Two unequal circles (radius x and y, x > y) are touching each other. A rubber band is passed around both of them. What would be the length of the rubber band?

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- Nov 1st 2009, 04:57 AMvipinzperimeter
Two unequal circles (radius x and y, x > y) are touching each other. A rubber band is passed around both of them. What would be the length of the rubber band?

- Nov 1st 2009, 04:58 AMProve It
- Nov 1st 2009, 05:12 AMukorov
.....like this?

- Nov 1st 2009, 05:16 AMvipinzAnswer
Very good diagram. But what is the answer.

- Nov 1st 2009, 06:54 AMukorov
- Nov 1st 2009, 07:00 AMvipinz
There is no other information. The only information available is that the two radii are not equal.

- Nov 1st 2009, 07:25 AMnikhilno other information is needed
try pythagoras theorem

use co-axial circles (it will only help in easy visualization)

answer is

pi(x+y)+4[xy]^(1/2) - Nov 1st 2009, 08:10 AMukorov
- Nov 2nd 2009, 04:25 AMnikhil
in the give figure move the line that joins the centres of the circles downwards(or upwards).

now you will get a right angle triangle whose one side is x+y, other side is x-y and the third side can be found (pythagoras theorem)which is the length of segment of rubber band.by symmetry other other segment of band will also have same length. - Nov 3rd 2009, 07:44 AMaidan
nikhil's formula will work in rough cut situations.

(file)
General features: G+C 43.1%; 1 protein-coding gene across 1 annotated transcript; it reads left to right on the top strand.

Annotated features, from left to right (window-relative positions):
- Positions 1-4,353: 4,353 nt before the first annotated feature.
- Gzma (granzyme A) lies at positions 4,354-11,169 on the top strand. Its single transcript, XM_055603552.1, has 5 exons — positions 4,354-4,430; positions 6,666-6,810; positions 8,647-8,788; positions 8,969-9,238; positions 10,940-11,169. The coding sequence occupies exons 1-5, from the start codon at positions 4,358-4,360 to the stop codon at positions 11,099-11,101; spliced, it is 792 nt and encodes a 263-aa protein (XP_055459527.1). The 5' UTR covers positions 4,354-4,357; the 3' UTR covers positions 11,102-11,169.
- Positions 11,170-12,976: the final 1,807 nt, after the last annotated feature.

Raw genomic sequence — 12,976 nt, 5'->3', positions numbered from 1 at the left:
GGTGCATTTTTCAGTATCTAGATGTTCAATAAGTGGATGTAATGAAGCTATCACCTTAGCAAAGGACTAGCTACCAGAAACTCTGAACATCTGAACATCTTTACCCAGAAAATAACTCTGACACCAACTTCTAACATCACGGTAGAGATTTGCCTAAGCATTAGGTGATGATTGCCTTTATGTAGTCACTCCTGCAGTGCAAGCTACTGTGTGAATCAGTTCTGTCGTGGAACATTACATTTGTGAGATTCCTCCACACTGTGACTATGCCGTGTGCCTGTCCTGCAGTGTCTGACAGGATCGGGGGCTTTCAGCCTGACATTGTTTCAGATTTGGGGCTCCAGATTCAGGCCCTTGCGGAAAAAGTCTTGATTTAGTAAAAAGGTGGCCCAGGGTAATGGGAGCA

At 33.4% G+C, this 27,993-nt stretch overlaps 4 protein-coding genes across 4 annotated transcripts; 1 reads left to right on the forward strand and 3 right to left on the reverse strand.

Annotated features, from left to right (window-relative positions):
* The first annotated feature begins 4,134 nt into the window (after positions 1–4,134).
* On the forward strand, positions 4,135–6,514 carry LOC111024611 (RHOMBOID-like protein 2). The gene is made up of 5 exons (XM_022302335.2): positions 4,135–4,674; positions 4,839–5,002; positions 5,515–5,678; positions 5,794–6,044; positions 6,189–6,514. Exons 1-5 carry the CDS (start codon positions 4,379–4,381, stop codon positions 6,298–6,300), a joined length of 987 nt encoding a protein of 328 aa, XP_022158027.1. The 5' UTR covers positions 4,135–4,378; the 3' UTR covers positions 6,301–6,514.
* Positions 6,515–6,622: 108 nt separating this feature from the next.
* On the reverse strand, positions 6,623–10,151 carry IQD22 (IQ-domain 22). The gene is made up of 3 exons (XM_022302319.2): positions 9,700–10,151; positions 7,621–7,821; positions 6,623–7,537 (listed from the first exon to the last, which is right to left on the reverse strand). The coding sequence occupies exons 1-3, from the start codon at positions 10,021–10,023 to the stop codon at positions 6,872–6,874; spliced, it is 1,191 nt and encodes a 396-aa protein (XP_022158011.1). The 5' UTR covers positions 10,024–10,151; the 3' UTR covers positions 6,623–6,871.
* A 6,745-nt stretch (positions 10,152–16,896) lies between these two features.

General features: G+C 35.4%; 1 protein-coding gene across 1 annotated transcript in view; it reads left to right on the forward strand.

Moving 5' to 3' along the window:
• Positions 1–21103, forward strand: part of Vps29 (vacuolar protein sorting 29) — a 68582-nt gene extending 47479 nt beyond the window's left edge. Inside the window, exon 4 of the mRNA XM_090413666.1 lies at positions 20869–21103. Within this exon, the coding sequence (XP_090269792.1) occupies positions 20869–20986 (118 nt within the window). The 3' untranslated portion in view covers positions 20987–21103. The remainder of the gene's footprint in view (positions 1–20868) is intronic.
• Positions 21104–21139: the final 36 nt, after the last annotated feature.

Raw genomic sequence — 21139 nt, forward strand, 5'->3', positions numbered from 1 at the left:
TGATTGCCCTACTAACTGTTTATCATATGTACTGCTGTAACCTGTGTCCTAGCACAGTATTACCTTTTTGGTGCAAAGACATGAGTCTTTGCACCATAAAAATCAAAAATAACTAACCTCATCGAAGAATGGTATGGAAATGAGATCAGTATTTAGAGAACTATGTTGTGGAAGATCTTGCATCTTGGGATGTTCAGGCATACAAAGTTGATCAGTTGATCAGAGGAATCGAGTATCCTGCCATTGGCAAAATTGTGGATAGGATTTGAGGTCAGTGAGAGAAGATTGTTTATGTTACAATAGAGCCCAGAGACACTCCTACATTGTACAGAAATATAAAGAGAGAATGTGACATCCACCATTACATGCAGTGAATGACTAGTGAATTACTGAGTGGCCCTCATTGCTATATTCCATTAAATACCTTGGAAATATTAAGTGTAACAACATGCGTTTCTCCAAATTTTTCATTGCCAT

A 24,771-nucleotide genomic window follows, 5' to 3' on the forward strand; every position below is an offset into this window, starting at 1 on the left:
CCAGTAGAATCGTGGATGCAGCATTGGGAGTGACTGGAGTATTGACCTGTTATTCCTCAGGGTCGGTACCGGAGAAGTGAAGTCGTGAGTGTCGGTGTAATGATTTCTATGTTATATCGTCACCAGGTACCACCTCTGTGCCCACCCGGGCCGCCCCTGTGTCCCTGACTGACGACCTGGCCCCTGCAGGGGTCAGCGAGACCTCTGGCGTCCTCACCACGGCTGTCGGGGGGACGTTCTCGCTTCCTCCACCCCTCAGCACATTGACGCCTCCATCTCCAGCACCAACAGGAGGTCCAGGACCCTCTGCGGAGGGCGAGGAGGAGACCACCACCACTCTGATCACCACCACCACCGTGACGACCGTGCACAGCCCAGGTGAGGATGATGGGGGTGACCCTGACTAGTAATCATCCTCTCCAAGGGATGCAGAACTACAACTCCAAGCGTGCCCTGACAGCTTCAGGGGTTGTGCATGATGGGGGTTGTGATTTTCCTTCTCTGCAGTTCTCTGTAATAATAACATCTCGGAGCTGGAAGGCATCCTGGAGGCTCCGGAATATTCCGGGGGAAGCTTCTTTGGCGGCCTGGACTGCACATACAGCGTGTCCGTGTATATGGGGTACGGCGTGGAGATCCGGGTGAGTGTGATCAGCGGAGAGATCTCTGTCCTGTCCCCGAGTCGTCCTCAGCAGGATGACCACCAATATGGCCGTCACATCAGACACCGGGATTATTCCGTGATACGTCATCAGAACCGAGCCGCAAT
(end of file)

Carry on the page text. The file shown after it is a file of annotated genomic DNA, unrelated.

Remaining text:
However, if you need an exact fit, try this:

Let R be the radius of the larger circle.

Let r be the radius of the smaller circle.

Extend the two tangent lines until they intersect.

Let theta be the angle at the intersection.

$\displaystyle \theta = 2 sin^{-1}\left( \dfrac{R-r}{R+r}\right)$

LengthOfRubberBand= $\displaystyle R(\pi+\theta) + r(\pi -\theta) + 2\sqrt{4Rr}$

Theta in radians. - Nov 3rd 2009, 08:43 AMvipinz
Nikhil must explain how he got the sum of the lengths of the two arcs as

pi (x + y). The explanation about the part of the rubber band between the two circles is OK.

Aidan, I think you are introducing a new variable "theta". Your answer must be only in terms of x and y.

Vipin - Nov 3rd 2009, 02:16 PMaidan
Sorry, I never saw that condition until now.

However, it is easily solved:

Let x be the radius of the larger circle.

Let y be the radius of the smaller circle.

Thus:

LengthOfRubberBand = x[pi + (1/1)(x^1/1) + (1/2)(x^3/3) + (1/2)(3/4) x^5/5) + (1/2)(3/4)(5/6)(x^7/7) + (1/2)(3/4)(5/6)(7/8)(x^9/9) + (1/2)(3/4)(5/6)(7/8)(9/10)(x^11/11) + (1/2)(3/4)(5/6)(7/8)(9/10)(11/12)(x^13/13)] + y(pi - [ (1/1)(((x-y)(x+y))^1/1) + (1/2)(((x-y)(x+y))^3/3) + (1/2)(3/4)(((x-y)(x+y))^5/5) + (1/2)(3/4)(5/6)(((x-y)(x+y))^7/7) + (1/2)(3/4)(5/6)(7/8)(((x-y)(x+y))^9/9) + (1/2)(3/4)(5/6)(7/8)(9/10)(((x-y)(x+y))^11/11) + (1/2)(3/4)(5/6)(7/8)(9/10)(11/12)(((x-y)(x+y))^13/13)] ) + 4 sqrt(xy)

There all in terms of x and y.

ok? - Nov 28th 2009, 01:35 AMnikhiloopssss
actually i did a mistake so let me give the correct solution

it will be

pi(x+y)+2arcsin[(x-y)/(x+y)](x-y)+4(xy)^(1/2)

you might have got the solution but you may ask me how i got it. its easy

hint: (fit the two circles in a cone then solve)